URC Daily Devotion 21 March 2024

St Mark 14: 22 – 25
While they were eating, Jesus took a loaf of bread, and after blessing it he broke it, gave it to them, and said, ‘Take; this is my body.’  Then he took a cup, and after giving thanks he gave it to them, and all of them drank from it.  He said to them, ‘This is my blood of the covenant, which is poured out for many. Truly I tell you, I will never again drink of the fruit of the vine until that day when I drink it new in the kingdom of God.’

My mother was a third generation lay preacher, steeped in the traditions of independent church life.    A lifelong advocate of lay presidency, she was greatly sought after to lead communion. She would often turn up at worship with bread already cut into neat squares, with trimmed crusts, and wrapped in a white napkin.  She would never have described herself as a theologian but was widely read and kept up with Church business with great interest and commitment.  Joan Elphick was as far from high church practice as could be achieved. She would not have known nor much cared about the Anamnesis or Epiclesis and always referred to the sacrament as the “Lord’s supper” at the “Lord’s table” (capitals and the lack of them deliberate). 

But …and it’s a very big but… after the service was over, she would gather those squares of bread back into the napkin, tie it carefully so nothing could escape, and take it back home.  Once home, whatever the weather, she would take the napkin into the garden and cast the bread on the back lawn for the birds to eat. She would never have thrown it in the bin nor turned it into breadcrumbs for use in the kitchen – which she did with every other piece of leftover loaf we ever had.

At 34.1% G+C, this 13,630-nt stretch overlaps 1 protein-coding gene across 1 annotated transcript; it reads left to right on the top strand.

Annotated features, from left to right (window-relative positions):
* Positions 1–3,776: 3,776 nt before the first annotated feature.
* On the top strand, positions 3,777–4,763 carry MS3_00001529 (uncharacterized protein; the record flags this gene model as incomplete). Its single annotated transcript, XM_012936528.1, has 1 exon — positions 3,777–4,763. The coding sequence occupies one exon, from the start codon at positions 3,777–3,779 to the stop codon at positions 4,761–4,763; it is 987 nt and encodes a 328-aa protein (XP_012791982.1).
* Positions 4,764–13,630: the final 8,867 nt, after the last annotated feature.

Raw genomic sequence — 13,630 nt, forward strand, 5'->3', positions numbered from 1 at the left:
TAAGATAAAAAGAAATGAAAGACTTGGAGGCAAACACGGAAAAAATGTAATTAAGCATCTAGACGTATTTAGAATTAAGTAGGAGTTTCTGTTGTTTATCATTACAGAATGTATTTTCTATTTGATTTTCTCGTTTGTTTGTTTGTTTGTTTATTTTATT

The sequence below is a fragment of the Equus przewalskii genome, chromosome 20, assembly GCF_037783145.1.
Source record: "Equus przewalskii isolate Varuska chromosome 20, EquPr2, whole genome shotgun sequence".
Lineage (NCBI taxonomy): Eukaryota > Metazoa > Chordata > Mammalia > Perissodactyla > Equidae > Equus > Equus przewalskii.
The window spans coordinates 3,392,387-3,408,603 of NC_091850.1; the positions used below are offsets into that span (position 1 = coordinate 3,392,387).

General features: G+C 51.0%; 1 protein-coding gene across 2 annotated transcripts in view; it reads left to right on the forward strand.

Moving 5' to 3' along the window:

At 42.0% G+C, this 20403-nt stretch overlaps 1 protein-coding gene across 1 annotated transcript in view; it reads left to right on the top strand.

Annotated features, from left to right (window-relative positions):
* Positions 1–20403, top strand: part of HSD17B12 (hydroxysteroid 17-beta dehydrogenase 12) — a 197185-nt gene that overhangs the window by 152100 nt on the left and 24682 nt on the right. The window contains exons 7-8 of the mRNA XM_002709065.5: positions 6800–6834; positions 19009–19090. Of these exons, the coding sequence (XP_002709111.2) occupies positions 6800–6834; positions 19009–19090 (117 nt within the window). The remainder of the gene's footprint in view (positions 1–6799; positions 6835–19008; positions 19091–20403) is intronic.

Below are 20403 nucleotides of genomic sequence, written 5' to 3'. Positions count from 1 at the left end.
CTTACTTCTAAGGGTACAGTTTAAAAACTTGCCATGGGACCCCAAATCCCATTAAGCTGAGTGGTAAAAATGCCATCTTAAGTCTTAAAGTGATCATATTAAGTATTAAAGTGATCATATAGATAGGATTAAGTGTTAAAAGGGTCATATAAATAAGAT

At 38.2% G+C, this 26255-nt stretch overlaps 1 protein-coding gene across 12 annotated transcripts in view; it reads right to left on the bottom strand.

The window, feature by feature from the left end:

Why?  Whatever our answer is to that question is at the core of our knowledge of, and our thirst for, the sacrament of Holy Communion.  That answer is the basis of so many dreadful differences between, and within, denominations across the years.  That answer is integral to our understanding of God’s presence with us in the world, in all people, and in simple bread and wine.  That answer will be different for each one of us as God speaks to us through the basic things of life. Jesus took a loaf of bread and he took a cup, and they all drank from it.  Not for nothing is it called a Sacred Mystery. 

When at this table, I receive a blessing, 
the broken bread, the wine of life for me, 
then let me share the peace with you, my neighbour, 
and let the Spirit set our spirits free.

What faith I have, I bring to join this table, 
what hope I hold, in Christ is taught and true; 
with brothers, sisters, I will share the blessing, 
the feast, where God is making all things new.

Shirley Erena Murray. (1931-2020) 

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